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A Dynamic Lift From AX For Microsoft?

Microsoft wants to prove that it can still walk the talk.

Today, it is introducing Dynamics AX 4.0, the re-baptized and more muscular version of its Axapta ERP product, in the hopes of showing strong growth in the large enterprise market.

The Microsoft Business Solutions (MBS) division, of which Dynamics AX is a part, is the second-smallest in the software giant's empire. But that also gives it a lot of room to grow, and Microsoft nurtures high hopes for this segment.

"It's a lot easier to grow market share in business solutions than in areas where we already have 90 percent of the market," said Mark Jensen, general manager for Dynamics AX.

Jensen told internetnews.com that Microsoft will release the results of a benchmarking study on July 10 that will show dramatic improvements in performance and reliability, compared with older versions of AX.

"The numbers will show mid-double-digit improvements in raw performance and scalability that we have been able to accomplish even as we added more unicoding and other enhancements to get up to parity and beyond.

"We've got a more feature-rich product running faster than the older, less feature-rich version."

Jensen said that, with this product, Microsoft is intent on demonstrating to Wall Street that it is more than just a value play by demonstrating strong growth.

"This push upwards into the enterprise market certainly helps with that on a revenue perspective," he said.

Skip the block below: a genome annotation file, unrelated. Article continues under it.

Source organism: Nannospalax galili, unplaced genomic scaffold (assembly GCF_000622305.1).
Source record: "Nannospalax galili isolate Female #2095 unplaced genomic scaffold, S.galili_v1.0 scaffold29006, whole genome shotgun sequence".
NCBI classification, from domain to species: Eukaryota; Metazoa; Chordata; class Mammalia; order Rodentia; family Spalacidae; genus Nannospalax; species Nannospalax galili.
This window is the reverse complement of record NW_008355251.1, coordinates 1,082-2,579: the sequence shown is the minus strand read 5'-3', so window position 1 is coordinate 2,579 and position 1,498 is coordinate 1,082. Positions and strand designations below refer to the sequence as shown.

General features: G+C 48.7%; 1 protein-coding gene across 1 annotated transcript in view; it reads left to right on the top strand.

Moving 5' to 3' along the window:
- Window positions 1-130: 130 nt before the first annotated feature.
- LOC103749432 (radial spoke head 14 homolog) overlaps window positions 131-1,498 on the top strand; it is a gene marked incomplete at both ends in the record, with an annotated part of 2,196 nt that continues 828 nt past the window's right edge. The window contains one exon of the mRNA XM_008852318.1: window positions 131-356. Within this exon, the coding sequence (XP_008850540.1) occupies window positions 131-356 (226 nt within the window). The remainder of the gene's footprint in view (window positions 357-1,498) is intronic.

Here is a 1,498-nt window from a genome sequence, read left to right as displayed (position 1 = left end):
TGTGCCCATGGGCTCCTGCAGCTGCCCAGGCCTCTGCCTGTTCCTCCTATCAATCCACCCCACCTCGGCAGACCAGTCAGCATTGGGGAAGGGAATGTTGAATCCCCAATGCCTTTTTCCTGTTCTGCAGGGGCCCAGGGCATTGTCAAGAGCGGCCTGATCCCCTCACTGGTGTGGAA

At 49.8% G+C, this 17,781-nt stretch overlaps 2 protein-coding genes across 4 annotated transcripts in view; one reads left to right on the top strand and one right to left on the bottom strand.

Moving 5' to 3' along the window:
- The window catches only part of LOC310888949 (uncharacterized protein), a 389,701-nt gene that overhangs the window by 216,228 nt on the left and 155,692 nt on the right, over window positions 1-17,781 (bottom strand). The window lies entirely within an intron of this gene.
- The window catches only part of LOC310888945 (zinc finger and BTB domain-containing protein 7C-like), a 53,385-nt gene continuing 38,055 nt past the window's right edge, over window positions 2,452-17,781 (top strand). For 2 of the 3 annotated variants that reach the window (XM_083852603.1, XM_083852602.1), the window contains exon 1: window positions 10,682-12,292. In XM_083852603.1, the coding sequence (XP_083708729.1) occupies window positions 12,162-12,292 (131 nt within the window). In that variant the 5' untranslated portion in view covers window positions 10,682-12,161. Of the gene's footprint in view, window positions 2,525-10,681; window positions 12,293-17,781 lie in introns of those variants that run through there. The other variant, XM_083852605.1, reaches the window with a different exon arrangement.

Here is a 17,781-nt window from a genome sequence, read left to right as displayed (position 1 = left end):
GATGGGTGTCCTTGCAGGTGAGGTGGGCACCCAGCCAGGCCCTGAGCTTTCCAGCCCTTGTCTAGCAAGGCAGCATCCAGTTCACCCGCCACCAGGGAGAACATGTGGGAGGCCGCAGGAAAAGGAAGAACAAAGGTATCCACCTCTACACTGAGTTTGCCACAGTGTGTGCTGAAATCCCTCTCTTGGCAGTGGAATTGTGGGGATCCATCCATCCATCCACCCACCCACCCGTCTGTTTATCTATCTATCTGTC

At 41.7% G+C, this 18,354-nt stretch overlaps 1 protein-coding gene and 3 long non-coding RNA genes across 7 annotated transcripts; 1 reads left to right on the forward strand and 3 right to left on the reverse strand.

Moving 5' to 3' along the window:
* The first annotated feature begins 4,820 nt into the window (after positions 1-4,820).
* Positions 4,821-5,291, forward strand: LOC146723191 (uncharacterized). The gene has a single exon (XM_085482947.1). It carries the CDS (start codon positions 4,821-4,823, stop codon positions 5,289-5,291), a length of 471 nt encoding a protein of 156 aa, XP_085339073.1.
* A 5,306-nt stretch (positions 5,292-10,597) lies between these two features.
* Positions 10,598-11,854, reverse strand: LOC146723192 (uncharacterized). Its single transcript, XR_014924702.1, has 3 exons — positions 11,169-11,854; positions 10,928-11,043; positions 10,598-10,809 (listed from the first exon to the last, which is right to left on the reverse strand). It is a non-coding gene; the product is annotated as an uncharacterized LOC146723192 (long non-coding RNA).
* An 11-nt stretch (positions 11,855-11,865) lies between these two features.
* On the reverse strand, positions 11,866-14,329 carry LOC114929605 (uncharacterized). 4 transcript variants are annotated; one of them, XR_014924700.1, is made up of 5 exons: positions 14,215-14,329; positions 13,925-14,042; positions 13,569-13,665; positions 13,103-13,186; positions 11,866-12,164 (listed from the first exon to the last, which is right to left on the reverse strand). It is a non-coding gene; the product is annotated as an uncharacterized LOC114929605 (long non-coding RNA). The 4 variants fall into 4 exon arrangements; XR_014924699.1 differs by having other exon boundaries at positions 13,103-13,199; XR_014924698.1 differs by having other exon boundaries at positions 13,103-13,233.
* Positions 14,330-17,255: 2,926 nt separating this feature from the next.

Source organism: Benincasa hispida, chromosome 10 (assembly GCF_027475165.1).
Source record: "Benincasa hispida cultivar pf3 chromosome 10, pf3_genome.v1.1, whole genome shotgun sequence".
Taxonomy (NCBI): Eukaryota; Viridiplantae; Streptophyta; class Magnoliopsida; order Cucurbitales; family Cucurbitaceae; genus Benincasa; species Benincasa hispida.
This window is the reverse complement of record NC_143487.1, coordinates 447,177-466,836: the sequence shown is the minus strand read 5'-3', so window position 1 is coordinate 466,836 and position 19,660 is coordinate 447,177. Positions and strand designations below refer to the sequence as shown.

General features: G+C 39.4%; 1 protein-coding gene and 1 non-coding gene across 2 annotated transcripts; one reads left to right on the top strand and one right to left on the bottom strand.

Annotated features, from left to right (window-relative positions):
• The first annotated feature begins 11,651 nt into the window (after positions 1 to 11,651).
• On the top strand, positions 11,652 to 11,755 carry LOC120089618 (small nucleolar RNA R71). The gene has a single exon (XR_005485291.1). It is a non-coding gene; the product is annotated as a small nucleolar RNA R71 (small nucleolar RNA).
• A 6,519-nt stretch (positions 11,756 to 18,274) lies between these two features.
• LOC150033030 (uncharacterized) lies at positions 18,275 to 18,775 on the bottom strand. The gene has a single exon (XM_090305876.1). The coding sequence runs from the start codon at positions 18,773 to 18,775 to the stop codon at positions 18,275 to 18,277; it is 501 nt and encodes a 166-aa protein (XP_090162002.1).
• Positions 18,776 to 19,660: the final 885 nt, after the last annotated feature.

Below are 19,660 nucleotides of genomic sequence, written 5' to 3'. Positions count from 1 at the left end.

Of course, any growth is predicated on the success of AX, and that is not a given.

Joe Wilcox, an analyst who follows Microsoft for JupiterResearch, noted that while Microsoft has high hopes for MBS, he is not convinced that those hopes will be realized.

"Microsoft believes the business division has products with huge potential," he said. "But so far there's no evidence that that's true."

Moreover, Microsoft's product roadmap stumped customers and analysts alike out of the gate, and its marketing message was muddled.

Accusing Microsoft of having shown a lack of clarity is "a fair criticism," Jensen admitted.

But that is in the past, he said, and the company is determined to improve its message to the market.

The AX 4.0 release is the first step in that clarification. The most important aspect of this release, said Jensen, is that AX now "looks and feels like Microsoft."

Indeed, the user interface "looks like the current version of Office," and users can interact with business intelligence solutions through Outlook, Excel and Word applications.

Jensen also said that AX 4.0 is built around an application integration framework based on the principles of service-oriented architecture (SOA) .

Developers working for partners in vertical niches, for instance, can construct Web services that can make native calls into the Dynamics AX class library.

"Previously, they had to write within AX itself; now they can write in any language, including any non-Microsoft technology programs," said Jensen.

Joshua Greenbaum, principal analyst for Enterprise Application Consulting, told internetnews.com that supporting channel partners in niche markets is critical to the success of the product.

"They need to make inroads into vertical industries in order to be competitive," he said.

AX 4.0 also features enriched financials and more country-by-country Versions, so channel partners don't have to spend time translating languages and customizing for local accounting practices and regulations.

According to Jensen, Microsoft will continue to clarify its MBS message to the market with future releases. The next release of AX will integrate strengths from other Dynamics products, while continuing to refine the Office look and feel.

But Wilcox disputed the notion that customers will feel more at home with AX because of the Office interface.

It turns out, he said, that when JupiterResearch asked business users how they are used to accessing back-end information, the browser was ahead by leaps and bounds.

"Office is far, far behind the browser," said Wilcox.